Off the Board, Opinion

‘Basant’: A fading memory 

The paper rustles in my hands, light on my fingers, delicate, flimsy, daring to tear apart if treated with the slightest harshness (much like me). I put the wire through the holes, stretch the paper out, and add a little tassel to the end, making the patang my own. My dad stands on the opposite end, guiding and guarding, because he knows if this kite, my beloved guddi, gets the slightest rip, my eyes will let loose the river Nile. 

Slowly, gently, tenderly, we prepare the kite, making sure it’s armed and ready for its biggest fight. Tomorrow, it will be time to launch it into the sky, along with the many other kites on perhaps their first flight. Signalling the coming of spring, the patangs will speckle the horizon with splashes of yellow, red, blue, black, and white. 

I wake up to the smell of jalebis and halwa wafting in from the kitchen, inviting us to adorn ourselves in pink, yellow, and orange for the much-anticipated festival of Basant. My siblings and I put on our sharpest kurtas and run up to the roof, where my father is setting up the kites and making light-hearted conversation with the neighbour, boasting about the strength of his string and already challenging him to a duel. 

All around us, roofs and terraces fill up with families submerged in electrifying joy, as vendors hark from down below, inviting us to buy sweet and savoury delicacies and traditional artifacts. The sun begins to rise, kites take to the sky, and the beats of the dhol gain momentum.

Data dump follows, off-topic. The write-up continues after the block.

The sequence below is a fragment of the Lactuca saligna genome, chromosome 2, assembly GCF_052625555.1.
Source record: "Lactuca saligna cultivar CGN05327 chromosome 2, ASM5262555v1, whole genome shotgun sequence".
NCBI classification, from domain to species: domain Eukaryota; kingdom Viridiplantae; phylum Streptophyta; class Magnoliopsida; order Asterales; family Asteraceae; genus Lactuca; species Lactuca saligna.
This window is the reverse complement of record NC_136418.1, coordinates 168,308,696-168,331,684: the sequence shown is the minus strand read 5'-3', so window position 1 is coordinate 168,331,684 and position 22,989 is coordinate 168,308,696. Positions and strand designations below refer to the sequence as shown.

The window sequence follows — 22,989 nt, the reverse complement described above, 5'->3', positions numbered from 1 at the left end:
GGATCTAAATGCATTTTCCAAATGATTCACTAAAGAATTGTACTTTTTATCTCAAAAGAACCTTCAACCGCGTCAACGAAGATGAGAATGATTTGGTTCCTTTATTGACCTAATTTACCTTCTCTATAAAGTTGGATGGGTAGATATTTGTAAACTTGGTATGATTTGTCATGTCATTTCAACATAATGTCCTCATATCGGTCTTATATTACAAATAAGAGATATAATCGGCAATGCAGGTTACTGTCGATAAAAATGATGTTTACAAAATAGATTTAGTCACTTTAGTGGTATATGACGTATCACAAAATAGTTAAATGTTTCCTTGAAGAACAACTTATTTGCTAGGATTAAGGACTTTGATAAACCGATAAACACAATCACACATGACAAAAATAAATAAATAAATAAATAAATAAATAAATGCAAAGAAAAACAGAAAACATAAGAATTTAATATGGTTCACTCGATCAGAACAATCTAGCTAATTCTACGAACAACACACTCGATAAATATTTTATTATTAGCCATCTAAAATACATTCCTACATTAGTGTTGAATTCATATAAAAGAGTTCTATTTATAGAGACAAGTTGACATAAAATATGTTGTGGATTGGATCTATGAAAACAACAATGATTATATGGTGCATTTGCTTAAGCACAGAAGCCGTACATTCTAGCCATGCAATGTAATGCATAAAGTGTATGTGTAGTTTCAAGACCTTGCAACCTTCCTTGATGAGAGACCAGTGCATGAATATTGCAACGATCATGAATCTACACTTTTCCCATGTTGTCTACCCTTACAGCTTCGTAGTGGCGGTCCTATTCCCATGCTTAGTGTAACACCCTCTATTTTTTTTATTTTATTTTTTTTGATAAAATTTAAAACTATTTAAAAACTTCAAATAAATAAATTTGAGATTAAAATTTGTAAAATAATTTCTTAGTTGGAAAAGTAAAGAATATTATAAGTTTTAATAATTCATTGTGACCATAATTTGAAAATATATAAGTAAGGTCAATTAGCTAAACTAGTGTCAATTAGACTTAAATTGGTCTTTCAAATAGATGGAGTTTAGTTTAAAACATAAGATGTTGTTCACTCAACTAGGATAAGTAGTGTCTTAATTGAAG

It is the spring of 2007. My relatives and cousins have all arrived, and we carry my great uncle, Aachoo Mamoo, who is terminally ill, up to the roof, along with his bed, in order to fulfill his dying wish of “celebrating Basant one last time.” He lies on the charpai, a traditional, woven bed, as my dad and uncles take up their kites, arm them with the most powerful dori (the string used to fly the kites), and wrap their hands in cotton bandages––a necessary precaution to prevent the string from slicing your hands through––to prepare for the kite fights. 

They put themselves in teams, my dad with his brother and my mom with hers, with one member holding the big, heavy roll of dori and the other flying the kite itself. To make us feel included, they ask us to run with their patang, from one end of the roof to the other, so the kite has enough wind and momentum to soar directly into the sky. 

And then, chaos ensues. “Pecha lag gaya!” shouts Baba, announcing that his kite is caught in another and the first battle of the day has begun. Everyone halts, holding their breath and staring high up into the sky, squinting to watch the two kites battling it out. Masterfully, Baba begins pulling on the string and letting it go, as his brother supports him by skillfully rolling and unrolling the string, artfully displaying the last 28 years of kite-flying teamwork.  

Aachoo Mamoo props up on the charpai in excitement and, using all his strength, begins to guide my father and uncle, with his 50 or more years of experience in the art. Shortly, we see the other kite start to dwindle, and as it falls from the sky, our entire family bubbles with cheer and excitement, commending Baba on his skill and celebrating the win. And so, the evening passes. The battles continue, the kites soar high and fall low, and by evening, we’ve all had a hearty share of celebration and are already anticipating next year’s festivities. 

However, next year never came. Not only for Aachoo Mamoo but for the rest of us as well. With the increasing production and use of unsafe doris, coated with glass and metal fillings that proved fatal for many, the government banned the festival altogether. So, if tomorrow I was granted one wish, I would channel Aachoo Mamoo and ask to relive the spring of 2007, to celebrate Basant once again. 

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